Well done!

 

Quality Matters

 

The Quality Matters Rubric for Higher Education, Fifth Edition (PDF) provides a set of standards to evaluate the design of online and blended courses. The Rubric, developed from reviews of the research literature and best practices in course design, is supported by detailed annotations that explain the application of the standards and the relationship among them. A scoring system and set of online tools facilitate the evaluation by a team of three reviewers. Review teams consist of three individuals: one faculty peer; one department chair or division dean (or their designee); and one Distributed Education team member who manages the review process as team chair.

Quality-Check

The Rubric includes eight General Standards and 43 individual standards within these areas. The General Standards are as follows:

  1. Course Overview and Introduction
  2. Learning Objectives (Competencies)
  3. Assessment and Measurement
  4. Instructional Materials
  5. Course Activities and Learner Interaction
  6. Course Technology
  7. Learner Support
  8. Accessibility and Usability

Rubric Scoring:

Reviewers determine if standards are sufficiently “Met” or “Not Met” (at least 85% as rule of thumb) and do not award or subtract points. Points are automatically awarded in the system based on majority rules.

  • All three (3) point standards are mandatory
  • 2-point standards are important
  • 1-point standards are recommended

Overall, a course must earn at least 84 points (an 85%) and meet all 3-point standards to pass. Distributed Education reserves the right to hold any course review until standards and accessibility are sufficiently met.

The General QM Process at Vol State:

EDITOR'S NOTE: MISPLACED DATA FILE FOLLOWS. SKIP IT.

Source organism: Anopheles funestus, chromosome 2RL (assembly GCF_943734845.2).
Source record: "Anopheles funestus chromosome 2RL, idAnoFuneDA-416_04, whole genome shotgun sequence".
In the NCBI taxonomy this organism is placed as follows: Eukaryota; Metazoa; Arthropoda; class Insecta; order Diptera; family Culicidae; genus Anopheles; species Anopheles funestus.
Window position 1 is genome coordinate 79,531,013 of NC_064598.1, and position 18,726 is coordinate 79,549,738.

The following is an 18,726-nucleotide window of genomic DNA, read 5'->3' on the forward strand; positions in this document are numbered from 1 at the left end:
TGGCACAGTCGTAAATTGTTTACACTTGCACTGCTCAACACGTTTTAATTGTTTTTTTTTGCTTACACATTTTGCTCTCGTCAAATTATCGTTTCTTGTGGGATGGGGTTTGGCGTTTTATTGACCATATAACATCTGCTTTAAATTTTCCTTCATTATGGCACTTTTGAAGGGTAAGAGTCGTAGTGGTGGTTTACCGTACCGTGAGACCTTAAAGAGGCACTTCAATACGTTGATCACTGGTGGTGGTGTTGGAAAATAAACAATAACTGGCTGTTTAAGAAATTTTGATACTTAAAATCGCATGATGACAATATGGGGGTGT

1. Developers attend a QM informational meeting and identify peer reviewers.
  2. Distributed Education (DE) initiates a course review in the MyQM system.
  3. Developers complete and submit a course information worksheet in MyQM.
  4. DE provides review team access to master course in eLearn and to MyQM.
  5. Review team evaluates the course and collaborates with developer on updates as needed.

The entire process should be formative, collaborative, and supportive. As needed, developers are expected to implement changes during the review based on the feedback of the review team members.

End Goal: Achieve Minimum Standards & Improve Quality of Design

What’s next?

hands raised to volunteer

Let’s keep up the great work! More classes are being reviewed every month, and we need peer evaluators who are experienced and passionate about online learning. As a peer evaluator, you can help shape the educational experience of DE classes for Vol State students for years to come. If you’re not already involved, but would like to be, contact me.

The office of Institutional, Effectiveness, Research, Planning, and Assessment (IERPA) will be asking faculty to complete a survey this semester on our behalf. We’re open to your feedback, suggestions, and ideas for improving the process. After all, student success is goal #1 – and well-designed courses help support that mission. Please be sure to complete and return that survey when it comes to your inbox.

Need more information?

Start with the Standards for Online Course Development and Instruction – our special webpage dedicated to this topic for a full copy of the QM Rubric, expectations for master courses, syllabus templates, accessibility resources and more.

When ready, contact me or any of us in Distributed Education about training and professional development options available to faculty. 

Email: eLearn@volstate.edu